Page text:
Canon 5D Mark III First Impressions Review$3,499.00
The menu on the 5D Mark III is nearly identical to the one found on the new Canon 1D X, save for the additional options that the Mark III does not have. The menu is organized into tabs, with pages nested within each tab. This lets you navigate the menu from page to page, rather than having to scroll down through dozens of options to find what you need.
As with the 1D X, the Canon 5D Mark III's menu is heavy on the options. The camera specifically has an incredible amount of autofocus control, letting users save up to 6 "case-based" autofocus sensitivity settings depending on the type of subject they are shooting.
It's that level of control that will appeal to professional photographers, though the menu should look familiar (if seemingly infinitely more complicated) to anyone who has used a Canon DSLR in the last three years. There are still some hiccups (the multi-function button still only has a limited amount of options that it can be set to, for example), but overall the Canon menu is still ahead of most of the competition in terms of design and usability for shooters of all levels.
Ease of Use
While we don't expect many newcomers and novices to flock to the 5D Mark III as their first DSLR, the camera could very well appeal to experienced photographers and videographers alike. The control similarities between the 5D Mark III and 7D are surely going to make many users consider jumping up to a full frame camera that handles in such a similar fashion.
For professional users, though, the introduction of some new features are going to speed up workflows somewhat. The "Q" quality menu lets you easily adjust shooting settings on the rear LCD, rather than just the top display. The implementation of the 7D's start/stop and live view lever is a welcome change, while the RATE button should speed up workflows significantly.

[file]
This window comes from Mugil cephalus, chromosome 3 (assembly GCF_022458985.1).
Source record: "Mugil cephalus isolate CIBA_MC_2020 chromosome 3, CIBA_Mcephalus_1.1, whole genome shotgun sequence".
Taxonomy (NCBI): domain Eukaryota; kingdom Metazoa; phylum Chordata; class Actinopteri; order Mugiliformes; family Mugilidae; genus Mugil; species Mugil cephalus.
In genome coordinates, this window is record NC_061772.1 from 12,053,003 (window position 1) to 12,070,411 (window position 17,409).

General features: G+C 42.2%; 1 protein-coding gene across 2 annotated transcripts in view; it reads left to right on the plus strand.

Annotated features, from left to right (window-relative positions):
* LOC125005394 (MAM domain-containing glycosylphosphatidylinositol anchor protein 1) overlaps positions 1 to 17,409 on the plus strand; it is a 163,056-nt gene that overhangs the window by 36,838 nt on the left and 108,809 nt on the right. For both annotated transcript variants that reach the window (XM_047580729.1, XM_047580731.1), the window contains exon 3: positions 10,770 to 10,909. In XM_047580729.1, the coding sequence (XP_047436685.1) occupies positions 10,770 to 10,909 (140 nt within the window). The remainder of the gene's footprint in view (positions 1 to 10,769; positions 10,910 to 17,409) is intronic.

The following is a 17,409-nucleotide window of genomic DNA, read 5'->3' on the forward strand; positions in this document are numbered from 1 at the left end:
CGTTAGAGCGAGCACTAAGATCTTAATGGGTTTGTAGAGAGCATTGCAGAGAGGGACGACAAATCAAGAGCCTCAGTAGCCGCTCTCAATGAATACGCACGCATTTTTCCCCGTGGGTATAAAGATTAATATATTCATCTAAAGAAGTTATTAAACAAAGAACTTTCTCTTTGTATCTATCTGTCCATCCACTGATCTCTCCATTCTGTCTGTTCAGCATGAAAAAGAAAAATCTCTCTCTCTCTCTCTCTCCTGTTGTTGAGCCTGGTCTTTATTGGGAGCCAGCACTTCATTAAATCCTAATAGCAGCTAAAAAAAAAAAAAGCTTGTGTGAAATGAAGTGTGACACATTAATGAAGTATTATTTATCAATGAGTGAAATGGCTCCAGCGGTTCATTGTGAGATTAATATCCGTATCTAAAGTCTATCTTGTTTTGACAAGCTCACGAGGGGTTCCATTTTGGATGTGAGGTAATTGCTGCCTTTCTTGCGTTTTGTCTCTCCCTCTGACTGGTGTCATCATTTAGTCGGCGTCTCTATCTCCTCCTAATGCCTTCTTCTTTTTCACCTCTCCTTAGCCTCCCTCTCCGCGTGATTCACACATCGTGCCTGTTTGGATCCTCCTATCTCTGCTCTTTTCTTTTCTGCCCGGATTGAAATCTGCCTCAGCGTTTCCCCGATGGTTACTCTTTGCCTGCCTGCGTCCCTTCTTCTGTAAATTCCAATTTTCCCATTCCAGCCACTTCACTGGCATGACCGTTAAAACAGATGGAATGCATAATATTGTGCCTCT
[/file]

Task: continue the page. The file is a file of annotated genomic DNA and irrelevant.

In actual operation, the 5D Mark III's use of the 1D X's 61-point AF system will make shooting moving subjects even easier, as the AF sensor's latticed structure should better track moving subjects across a frame. Canon also specifically highlighted their use of M-RAW and S-RAW (smaller RAW files of reduced resolution) that, while something that's been around for some time, speeds up workflows by letting users have options between JPEG and full-resolution RAW.
Size & Handling
The 5D Mark III is a hefty camera, as you'd expect from a professional-level device. With the 5D Mark III in hand it's unlikely you'll forget it's there, and the idea of having it around our neck for days on end is already making us wince. The size of the camera body is not too unweildy though, and the grip accommodates the hand marvelously.
For a professional, though, the 5D Mark III is still significantly better to carry around than a 1D-series camera, and it's certainly quite capable overall. The camera is pretty easy to hold in a single hand, though a second hand to stabilize is certainly necessary when actually shooting.
The control layout is a great mix between the 7D and 5D Mark III, and we're glad Canon saw fit to bring so many of the best features of the 7D into a full-frame camera. The 5D Mark II, while great in its own right, really drew heavily on the 5D's design, and there have certainly been ergonomic advancements made since the 5D's release in 2005.
The locking mode dial, live view lever, start/stop record button, top plate power switch, and the addition of the "Q" quick control and creative control buttons all come from the 7D and only improve the 5D from a usability standpoint.